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The Honolulu Advertiser
Posted on: Saturday, February 4, 2006

Dispute tears at heart of church

 •  Request for different leader helps healing

By Mary Kaye Ritz
Advertiser Religion & Ethics Writer

While church is a place to find peace and serenity, for Charlene Pinao, there's wasn't a whole lot of that at Calvary Episcopal Church during a particularly painful stretch in 2003.

"It's been a long road," said Pinao, with a sigh. "You go to church to feel as if you belong to something, you're part of something."

What happens to churchgoers faced with disagreements on a major scale? After the Episcopalian 2003 general convention in which the Kane'ohe church went head-to-head with its diocese over the issue of gay clergy and same-sex blessings, the congregation suffered the ups and downs of being a church in conflict, though it seems to have weathered the worst.

"It was gut-wrenching," recalled Pinao, who serves as junior warden but is about to become treasurer at the church. "The healing is going along, finally, but it's like being cut to the bone when you're faced with someone who is your brother or sister in Christ and they are exactly 180 degrees (in opposition) on an issue.

"You can't stay in communion ... because they think you're dead wrong, and you think they're dead wrong."

She wasn't the only one hurting.

"After the convention, there was a lot of upset," recalled the Rev. Joe Carr, Calvary's rector. "... Initially, after the general convention, our (congregation) decreased. ... When a church is in conflict, it doesn't grow."

There were those who wanted the church to take a strong stand against the diocese, while some wanted to find ways to reconcile the differences of opinion. Others agreed with the diocese on the issue of gay clergy and left the church.

"Some people were deeply hurt," Pinao recalled. "Several people from church left, after years and years of feeling like they're part of the body. It felt like an amputation."

And perhaps you could describe what remains as a ghost nerve, that feeling of pain in an amputee's lost limb. Pinao said the shadow of hurt remains.

"It's still hard when you see the people, and they don't come to our church," Pinao said. "... While we're not raw and bleeding to the bone, there's still a few tender spots."

Eventually, Pinao said, those still at Calvary and the diocese "agreed to disagree."

The good news, Carr said, is that the church now is prayerfully moving forward, and "we're beginning to see new growth again."

Laura Fink, whose husband, Bruce, is on vestry, said the past years saw plenty of unhappiness with both the diocese and by extension at least in a few people's minds its head, Bishop Richard Chang.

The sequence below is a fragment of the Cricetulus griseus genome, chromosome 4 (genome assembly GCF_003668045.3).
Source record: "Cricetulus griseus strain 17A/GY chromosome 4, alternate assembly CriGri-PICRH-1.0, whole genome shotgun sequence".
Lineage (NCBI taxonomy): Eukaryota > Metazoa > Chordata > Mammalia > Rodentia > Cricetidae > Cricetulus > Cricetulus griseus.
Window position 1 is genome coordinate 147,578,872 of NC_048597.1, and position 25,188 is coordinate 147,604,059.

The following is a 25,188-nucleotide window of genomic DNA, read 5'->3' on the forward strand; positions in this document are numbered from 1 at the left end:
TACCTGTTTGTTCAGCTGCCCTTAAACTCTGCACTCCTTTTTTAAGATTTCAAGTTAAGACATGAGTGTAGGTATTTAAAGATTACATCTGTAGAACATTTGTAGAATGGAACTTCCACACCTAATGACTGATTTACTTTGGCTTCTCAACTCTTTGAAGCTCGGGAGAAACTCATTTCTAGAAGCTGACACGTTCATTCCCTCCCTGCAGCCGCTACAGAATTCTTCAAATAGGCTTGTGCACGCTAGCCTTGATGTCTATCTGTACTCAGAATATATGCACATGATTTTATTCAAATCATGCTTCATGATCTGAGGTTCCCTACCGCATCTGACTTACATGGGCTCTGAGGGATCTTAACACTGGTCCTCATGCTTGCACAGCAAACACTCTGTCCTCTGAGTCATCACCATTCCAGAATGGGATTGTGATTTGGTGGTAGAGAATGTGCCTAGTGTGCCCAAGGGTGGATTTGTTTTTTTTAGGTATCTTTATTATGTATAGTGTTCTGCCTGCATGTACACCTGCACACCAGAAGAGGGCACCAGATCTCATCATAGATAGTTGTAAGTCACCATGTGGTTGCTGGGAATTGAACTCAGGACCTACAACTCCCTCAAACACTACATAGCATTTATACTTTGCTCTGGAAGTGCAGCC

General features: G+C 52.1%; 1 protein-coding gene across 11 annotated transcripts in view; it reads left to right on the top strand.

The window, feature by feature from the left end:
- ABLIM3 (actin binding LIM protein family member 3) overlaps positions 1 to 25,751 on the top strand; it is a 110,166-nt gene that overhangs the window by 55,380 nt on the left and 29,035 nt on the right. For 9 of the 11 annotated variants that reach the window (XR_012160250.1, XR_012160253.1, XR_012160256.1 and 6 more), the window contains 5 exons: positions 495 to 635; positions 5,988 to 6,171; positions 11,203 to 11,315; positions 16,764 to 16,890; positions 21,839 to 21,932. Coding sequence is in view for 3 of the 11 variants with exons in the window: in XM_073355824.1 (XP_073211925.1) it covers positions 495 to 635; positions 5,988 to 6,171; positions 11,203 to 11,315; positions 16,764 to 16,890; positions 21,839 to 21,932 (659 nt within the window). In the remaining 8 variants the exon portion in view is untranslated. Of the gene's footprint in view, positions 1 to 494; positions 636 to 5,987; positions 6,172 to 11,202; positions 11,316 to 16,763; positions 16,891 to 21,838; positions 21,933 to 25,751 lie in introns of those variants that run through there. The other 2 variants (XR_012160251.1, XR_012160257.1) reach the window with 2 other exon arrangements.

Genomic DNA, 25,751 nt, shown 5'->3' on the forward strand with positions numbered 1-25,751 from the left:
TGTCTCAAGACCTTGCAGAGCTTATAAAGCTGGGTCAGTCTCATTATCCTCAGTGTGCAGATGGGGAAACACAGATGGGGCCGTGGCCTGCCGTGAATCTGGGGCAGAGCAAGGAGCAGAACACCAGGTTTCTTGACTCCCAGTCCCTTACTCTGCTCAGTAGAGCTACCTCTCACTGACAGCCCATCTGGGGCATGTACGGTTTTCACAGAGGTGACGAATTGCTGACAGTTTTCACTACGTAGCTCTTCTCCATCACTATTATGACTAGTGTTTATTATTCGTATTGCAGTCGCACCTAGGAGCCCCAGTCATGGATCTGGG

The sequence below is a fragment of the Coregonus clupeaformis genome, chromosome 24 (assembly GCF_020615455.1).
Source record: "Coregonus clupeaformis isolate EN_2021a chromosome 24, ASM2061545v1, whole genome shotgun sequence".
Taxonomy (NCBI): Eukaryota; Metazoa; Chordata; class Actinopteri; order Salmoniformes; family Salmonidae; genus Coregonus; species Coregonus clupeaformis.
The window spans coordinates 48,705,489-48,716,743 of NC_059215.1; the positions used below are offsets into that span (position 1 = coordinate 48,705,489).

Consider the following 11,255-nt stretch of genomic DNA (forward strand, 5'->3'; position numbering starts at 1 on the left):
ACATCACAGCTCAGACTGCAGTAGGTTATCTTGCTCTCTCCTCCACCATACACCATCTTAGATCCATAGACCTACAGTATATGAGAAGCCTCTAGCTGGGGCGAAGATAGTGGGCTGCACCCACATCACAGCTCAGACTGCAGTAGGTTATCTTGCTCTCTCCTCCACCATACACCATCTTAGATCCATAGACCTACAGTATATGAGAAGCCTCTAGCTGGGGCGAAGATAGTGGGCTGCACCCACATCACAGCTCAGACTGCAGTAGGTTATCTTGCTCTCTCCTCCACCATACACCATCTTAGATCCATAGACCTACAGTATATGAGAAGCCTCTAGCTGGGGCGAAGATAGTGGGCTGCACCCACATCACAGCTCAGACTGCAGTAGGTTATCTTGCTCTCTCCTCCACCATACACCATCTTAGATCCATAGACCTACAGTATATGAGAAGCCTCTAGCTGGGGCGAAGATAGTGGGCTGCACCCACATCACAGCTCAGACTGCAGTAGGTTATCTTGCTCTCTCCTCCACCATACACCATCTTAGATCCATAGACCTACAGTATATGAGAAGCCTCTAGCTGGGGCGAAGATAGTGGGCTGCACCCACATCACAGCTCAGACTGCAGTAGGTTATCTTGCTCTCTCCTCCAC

"Keep in mind that for past year or so, there's been people in congregation pretty unhappy with the Diocese of Hawai'i who have not really wanted (Chang) to do confirmations and reaffirmations if ... Bishop Chang was putting his hands on their heads."

Since Chang agreed to allow another bishop to take over "pastoral" duties, however, "I feel better about Bishop Chang, and I'll be more receptive to having him be the celebrant and preacher" when he comes for his annual visit next weekend, Fink said.

Chang himself knows that making hard decisions and being the embodiment of those hard decisions is par for the course when you're bishop.

The human sexuality conflict, however, had no bearing in his decision to retire in 2007 after 10 years as bishop and 40 years of service to the church, he said.

Chang, 65, said he likes to take the conciliatory path wherever possible, he said, though that, too, can have its detractors: "To some people, I'm wishy-washy; for others, too harsh," he said.

But he had kind words for Calvary: "Calvary has been very clear where it stands, and that's been helpful in my dealing with them."

"We're fortunate, the people in Hawai'i, that relationships are forged in a way that we can continue conversation in a way that's helpful to the church," he said.

Fink and others in turn praised Chang for helping them find a good replacement.

"He's been very gracious," Fink said. "It's Bishop Chang's last year and I'm looking forward to what he has to say from pulpit. ... He's been so supportive and loving, a good kahu. We have to realize his difficult position. He has been da bomb! He's defended our right to disagree, while graciously defending (other positions). It's not easy for him, I'm sure. ... Some don't realize what a position he's been in."

For those who choose not to come to church when Chang makes his annual visit next weekend, his final before retiring in 2007, well ... "Maybe you can stay home and watch a football game or something," Fink said.

"If somebody registers a real complaint, I'd have to say, this is his last visit as bishop, he has no more Sundays to come to Calvary," she said. "If you really can't stand it, just come to Sunday school. Work with us a little bit."

Senior warden Warren Na'ai said there's been a real turnaround recently as the church finds ways to stay its course and yet not leave the diocese.

"We're not being mired in 'woe is me' as victims," he said. "We'll try to stay as healthy as we can as a church. The time of the traumatic event is over. We need to move on and become the church again."

Carr, too, knows the past two years have seen progress.

"We have prayerfully moved forward," he said. "... The first year was very difficult, with a lot of disappointment in the larger church. But the past year has been wonderful; we've regained our focus."